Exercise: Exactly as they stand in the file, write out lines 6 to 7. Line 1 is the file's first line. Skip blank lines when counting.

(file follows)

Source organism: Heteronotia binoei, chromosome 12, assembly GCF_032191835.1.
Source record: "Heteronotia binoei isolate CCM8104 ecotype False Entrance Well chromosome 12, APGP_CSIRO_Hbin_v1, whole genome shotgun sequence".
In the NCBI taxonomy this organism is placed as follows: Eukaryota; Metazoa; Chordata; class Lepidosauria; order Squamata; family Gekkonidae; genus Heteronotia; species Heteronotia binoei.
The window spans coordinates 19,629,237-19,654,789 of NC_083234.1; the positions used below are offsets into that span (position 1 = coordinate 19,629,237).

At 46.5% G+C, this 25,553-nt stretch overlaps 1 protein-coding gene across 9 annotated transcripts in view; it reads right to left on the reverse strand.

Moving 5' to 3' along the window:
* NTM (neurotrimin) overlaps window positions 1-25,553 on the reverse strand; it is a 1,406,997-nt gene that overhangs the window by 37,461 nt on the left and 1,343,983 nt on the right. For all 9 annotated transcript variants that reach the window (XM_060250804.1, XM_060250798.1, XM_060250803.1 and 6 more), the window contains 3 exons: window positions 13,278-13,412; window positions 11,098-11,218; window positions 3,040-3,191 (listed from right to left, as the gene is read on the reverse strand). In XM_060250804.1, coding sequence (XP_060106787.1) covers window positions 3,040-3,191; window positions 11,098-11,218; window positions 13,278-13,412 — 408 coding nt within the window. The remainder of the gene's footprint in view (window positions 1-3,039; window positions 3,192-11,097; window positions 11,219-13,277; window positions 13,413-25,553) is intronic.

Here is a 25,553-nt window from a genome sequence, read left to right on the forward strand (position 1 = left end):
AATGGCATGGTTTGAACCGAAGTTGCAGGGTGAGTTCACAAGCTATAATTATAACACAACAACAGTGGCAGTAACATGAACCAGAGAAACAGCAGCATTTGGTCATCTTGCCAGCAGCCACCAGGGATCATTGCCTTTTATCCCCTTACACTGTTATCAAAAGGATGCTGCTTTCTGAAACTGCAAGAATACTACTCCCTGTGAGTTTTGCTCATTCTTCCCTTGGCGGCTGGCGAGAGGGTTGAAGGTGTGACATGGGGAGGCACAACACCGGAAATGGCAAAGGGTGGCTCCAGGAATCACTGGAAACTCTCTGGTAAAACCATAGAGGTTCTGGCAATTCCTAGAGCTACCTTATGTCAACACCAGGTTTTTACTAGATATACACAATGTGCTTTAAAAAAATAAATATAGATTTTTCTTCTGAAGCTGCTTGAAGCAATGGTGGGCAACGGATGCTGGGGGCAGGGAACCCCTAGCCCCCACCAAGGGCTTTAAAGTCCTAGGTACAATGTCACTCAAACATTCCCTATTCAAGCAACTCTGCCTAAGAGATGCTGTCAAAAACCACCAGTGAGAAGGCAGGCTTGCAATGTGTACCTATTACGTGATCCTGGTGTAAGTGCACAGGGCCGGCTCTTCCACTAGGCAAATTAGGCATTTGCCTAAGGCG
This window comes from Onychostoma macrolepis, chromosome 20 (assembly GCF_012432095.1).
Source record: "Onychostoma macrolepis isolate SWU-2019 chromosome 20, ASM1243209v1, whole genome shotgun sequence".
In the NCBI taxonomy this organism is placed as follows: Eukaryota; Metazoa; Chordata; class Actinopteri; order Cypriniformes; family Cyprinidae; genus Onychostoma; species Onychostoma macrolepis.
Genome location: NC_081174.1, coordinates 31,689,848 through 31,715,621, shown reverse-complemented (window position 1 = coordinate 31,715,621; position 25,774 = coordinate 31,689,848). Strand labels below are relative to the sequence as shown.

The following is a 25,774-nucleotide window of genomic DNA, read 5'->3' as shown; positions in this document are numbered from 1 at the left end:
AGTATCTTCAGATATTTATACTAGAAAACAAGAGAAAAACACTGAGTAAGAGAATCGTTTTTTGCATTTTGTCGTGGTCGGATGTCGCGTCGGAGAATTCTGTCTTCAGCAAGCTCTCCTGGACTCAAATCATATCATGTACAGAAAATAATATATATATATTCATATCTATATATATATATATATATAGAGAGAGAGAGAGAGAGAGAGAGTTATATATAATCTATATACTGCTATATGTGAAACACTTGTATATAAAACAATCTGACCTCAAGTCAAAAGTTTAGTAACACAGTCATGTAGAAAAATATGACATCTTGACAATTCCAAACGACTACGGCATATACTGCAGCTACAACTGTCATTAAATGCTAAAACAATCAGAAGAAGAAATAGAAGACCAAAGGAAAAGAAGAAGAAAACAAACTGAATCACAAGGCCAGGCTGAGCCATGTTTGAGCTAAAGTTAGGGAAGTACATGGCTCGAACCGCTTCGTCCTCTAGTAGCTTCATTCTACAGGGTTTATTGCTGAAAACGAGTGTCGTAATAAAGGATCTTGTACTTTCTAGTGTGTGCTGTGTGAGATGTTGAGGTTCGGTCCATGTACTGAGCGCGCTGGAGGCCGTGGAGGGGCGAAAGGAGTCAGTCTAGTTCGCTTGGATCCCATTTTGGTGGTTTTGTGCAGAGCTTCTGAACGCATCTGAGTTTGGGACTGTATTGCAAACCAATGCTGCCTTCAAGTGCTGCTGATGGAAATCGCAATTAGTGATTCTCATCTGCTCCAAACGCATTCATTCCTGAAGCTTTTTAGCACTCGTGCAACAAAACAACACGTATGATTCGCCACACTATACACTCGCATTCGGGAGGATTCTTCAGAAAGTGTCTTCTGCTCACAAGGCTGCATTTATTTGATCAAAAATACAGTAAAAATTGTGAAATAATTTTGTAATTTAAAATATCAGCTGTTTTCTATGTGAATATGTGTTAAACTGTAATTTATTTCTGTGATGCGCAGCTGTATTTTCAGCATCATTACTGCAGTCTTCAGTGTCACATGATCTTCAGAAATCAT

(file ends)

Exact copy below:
Moving 5' to 3' along the window:
* NTM (neurotrimin) overlaps window positions 1-25,553 on the reverse strand; it is a 1,406,997-nt gene that overhangs the window by 37,461 nt on the left and 1,343,983 nt on the right. For all 9 annotated transcript variants that reach the window (XM_060250804.1, XM_060250798.1, XM_060250803.1 and 6 more), the window contains 3 exons: window positions 13,278-13,412; window positions 11,098-11,218; window positions 3,040-3,191 (listed from right to left, as the gene is read on the reverse strand). In XM_060250804.1, coding sequence (XP_060106787.1) covers window positions 3,040-3,191; window positions 11,098-11,218; window positions 13,278-13,412 — 408 coding nt within the window. The remainder of the gene's footprint in view (window positions 1-3,039; window positions 3,192-11,097; window positions 11,219-13,277; window positions 13,413-25,553) is intronic.